3D From CT

Absolutly!

When he suggested that we could start look into trigeminal neuralgia , it gets you going and thinking in the right direction :ok_hand:

Infact trigeminal neuralgia is a symptom off ES if im not wrong.

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And that also is a bit of catch 22. Elongated styloid processes may cause (carotid) arterial dissection, leading to stroke, so there is a significant risk in doing yoga/stretches/physiotherapy. But without doing it, how one knows if their issues are possible to fix or not with physiotherapy approach?

For the record, before learning about ES, I lived quite long time with mild chronic neck pain that would get better with physiotherapy and then get worse again, as I was able to see my long styloids in panoramic dental x-ray pictures since at least late 2013. But because nobody knew about ES around, and because doctors kept telling it’s muscle tension because of desk job (even ignoring the fact that I was quite into casual exercising and and relatively fit), I’d just go to physiotherapist, get better, and believed it was “muscle tension”. And it was all somewhat good till the very last days of 2019, so at least six years, till the neurological symptoms hit me. Who knows, maybe I got a TIA, or the bad “seasonal virus” affected the condition… But that was the event that turned my ES from “some discomfort” into “full blown neurological condition”. Since then typical mainstream physiotherapy (when you go to the physiotherapist and do some exercise from his/her physiotherapy school programme) stopped working. Eventually I learned a bit more specific cues, and they helped again, but the journey was long and painful. I literally needed to re-learn how to sit, walk, lie and stand. None of these things are comfortable 100% yet, but it’s a marathon, not a sprint.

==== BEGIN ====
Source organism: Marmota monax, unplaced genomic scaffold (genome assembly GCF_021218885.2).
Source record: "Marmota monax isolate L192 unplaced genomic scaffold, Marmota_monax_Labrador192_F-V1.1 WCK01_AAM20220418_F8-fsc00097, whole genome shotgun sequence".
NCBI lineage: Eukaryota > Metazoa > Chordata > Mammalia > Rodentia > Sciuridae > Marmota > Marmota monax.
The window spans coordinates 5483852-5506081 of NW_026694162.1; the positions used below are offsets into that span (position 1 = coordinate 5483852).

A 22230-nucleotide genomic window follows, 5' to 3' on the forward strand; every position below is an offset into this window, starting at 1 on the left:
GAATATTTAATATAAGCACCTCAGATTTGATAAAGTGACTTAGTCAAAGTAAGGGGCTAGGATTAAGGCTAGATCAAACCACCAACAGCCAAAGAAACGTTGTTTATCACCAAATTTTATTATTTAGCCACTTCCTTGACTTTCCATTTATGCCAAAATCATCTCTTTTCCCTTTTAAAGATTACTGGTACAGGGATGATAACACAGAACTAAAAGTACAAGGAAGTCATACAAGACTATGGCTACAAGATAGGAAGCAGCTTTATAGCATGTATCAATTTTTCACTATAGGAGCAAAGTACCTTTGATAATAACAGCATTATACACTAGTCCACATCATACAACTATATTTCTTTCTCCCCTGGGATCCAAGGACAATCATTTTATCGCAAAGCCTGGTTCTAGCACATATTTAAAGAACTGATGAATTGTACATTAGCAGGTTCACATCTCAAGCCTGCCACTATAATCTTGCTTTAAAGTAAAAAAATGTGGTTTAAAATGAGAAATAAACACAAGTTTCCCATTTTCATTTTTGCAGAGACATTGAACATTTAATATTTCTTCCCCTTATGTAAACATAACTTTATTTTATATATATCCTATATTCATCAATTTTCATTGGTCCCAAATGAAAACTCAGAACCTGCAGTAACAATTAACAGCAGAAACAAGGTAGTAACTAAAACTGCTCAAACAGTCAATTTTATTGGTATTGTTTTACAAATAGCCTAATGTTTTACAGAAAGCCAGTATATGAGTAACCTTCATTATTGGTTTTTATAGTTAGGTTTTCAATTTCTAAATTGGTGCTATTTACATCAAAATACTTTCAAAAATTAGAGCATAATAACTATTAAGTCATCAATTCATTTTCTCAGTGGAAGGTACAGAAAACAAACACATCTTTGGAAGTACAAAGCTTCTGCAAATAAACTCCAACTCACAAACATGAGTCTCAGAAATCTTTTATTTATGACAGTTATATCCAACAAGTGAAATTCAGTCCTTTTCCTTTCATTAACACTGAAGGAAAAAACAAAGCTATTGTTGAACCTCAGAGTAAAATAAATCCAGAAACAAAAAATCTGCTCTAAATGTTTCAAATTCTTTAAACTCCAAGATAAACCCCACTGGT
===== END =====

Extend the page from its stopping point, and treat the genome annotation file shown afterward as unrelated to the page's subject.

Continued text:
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One of many possible symptoms. Not necessarily everyone with ES has TN, but I think e.g. Mr Axon now states that ES symptoms he operates on is compatible with glossopharyngeal neuralgia, and/or pulsating whooshing tinnitus if I understand the latest developments correctly.

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Is it normal doctor,general practitioner , personal doctor or is it primary doctor in english? I see so many prhases for this a bit confused at times.

in Norwegian it is ‘‘Fastlege’’ wich directly in english would be ‘‘solid doctor’’ :joy:

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From what I understand, the PCP aka Primary Care Provider is the “main entry point”. Can be either an MD (medical doctor), or a Nurse Practitioner in some cases in Canada (and now more and more often) which is not as qualified as medical doctor but can do a lot, including prescribing medicine, and sending out referrals to other doctors/requisition for lab work/imaging.
Family doctor is a specialty, family doctors study family medicine (like dentists study dentistry, surgeons study surgery).
Primary doctor in this context is likely the same as PCP.
Note, the above is Canadian terminology.

Upd: apparently at least in the USA, an internist (doctor of internal medicine) can also act as a PCP. Also, in some cases General Practitioner (GP) might be less qualified than Family Doctor.

But in general there are multiple options for MDs